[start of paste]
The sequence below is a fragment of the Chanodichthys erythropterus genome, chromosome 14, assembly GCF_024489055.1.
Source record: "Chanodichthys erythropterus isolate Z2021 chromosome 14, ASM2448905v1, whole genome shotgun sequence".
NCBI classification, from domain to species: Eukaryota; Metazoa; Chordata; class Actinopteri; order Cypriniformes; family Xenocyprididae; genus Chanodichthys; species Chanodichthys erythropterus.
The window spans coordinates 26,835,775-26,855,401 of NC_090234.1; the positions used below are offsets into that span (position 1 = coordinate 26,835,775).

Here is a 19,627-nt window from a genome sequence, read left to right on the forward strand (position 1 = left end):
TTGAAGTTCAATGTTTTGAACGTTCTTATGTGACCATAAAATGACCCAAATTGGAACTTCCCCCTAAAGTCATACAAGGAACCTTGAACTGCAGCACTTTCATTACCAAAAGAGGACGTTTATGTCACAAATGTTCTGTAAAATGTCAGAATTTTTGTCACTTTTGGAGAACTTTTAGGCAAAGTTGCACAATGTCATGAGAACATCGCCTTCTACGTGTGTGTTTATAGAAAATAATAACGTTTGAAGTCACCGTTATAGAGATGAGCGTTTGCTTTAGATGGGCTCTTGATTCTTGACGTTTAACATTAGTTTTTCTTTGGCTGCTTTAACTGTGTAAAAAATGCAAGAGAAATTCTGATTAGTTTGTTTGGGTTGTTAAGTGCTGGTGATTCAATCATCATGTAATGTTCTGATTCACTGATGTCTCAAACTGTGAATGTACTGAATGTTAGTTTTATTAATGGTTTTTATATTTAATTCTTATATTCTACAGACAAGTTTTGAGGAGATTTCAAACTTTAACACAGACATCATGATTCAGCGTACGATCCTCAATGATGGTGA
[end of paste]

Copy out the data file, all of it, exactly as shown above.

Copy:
The sequence below is a fragment of the Chanodichthys erythropterus genome, chromosome 14, assembly GCF_024489055.1.
Source record: "Chanodichthys erythropterus isolate Z2021 chromosome 14, ASM2448905v1, whole genome shotgun sequence".
NCBI classification, from domain to species: Eukaryota; Metazoa; Chordata; class Actinopteri; order Cypriniformes; family Xenocyprididae; genus Chanodichthys; species Chanodichthys erythropterus.
The window spans coordinates 26,835,775-26,855,401 of NC_090234.1; the positions used below are offsets into that span (position 1 = coordinate 26,835,775).

Here is a 19,627-nt window from a genome sequence, read left to right on the forward strand (position 1 = left end):
TTGAAGTTCAATGTTTTGAACGTTCTTATGTGACCATAAAATGACCCAAATTGGAACTTCCCCCTAAAGTCATACAAGGAACCTTGAACTGCAGCACTTTCATTACCAAAAGAGGACGTTTATGTCACAAATGTTCTGTAAAATGTCAGAATTTTTGTCACTTTTGGAGAACTTTTAGGCAAAGTTGCACAATGTCATGAGAACATCGCCTTCTACGTGTGTGTTTATAGAAAATAATAACGTTTGAAGTCACCGTTATAGAGATGAGCGTTTGCTTTAGATGGGCTCTTGATTCTTGACGTTTAACATTAGTTTTTCTTTGGCTGCTTTAACTGTGTAAAAAATGCAAGAGAAATTCTGATTAGTTTGTTTGGGTTGTTAAGTGCTGGTGATTCAATCATCATGTAATGTTCTGATTCACTGATGTCTCAAACTGTGAATGTACTGAATGTTAGTTTTATTAATGGTTTTTATATTTAATTCTTATATTCTACAGACAAGTTTTGAGGAGATTTCAAACTTTAACACAGACATCATGATTCAGCGTACGATCCTCAATGATGGTGA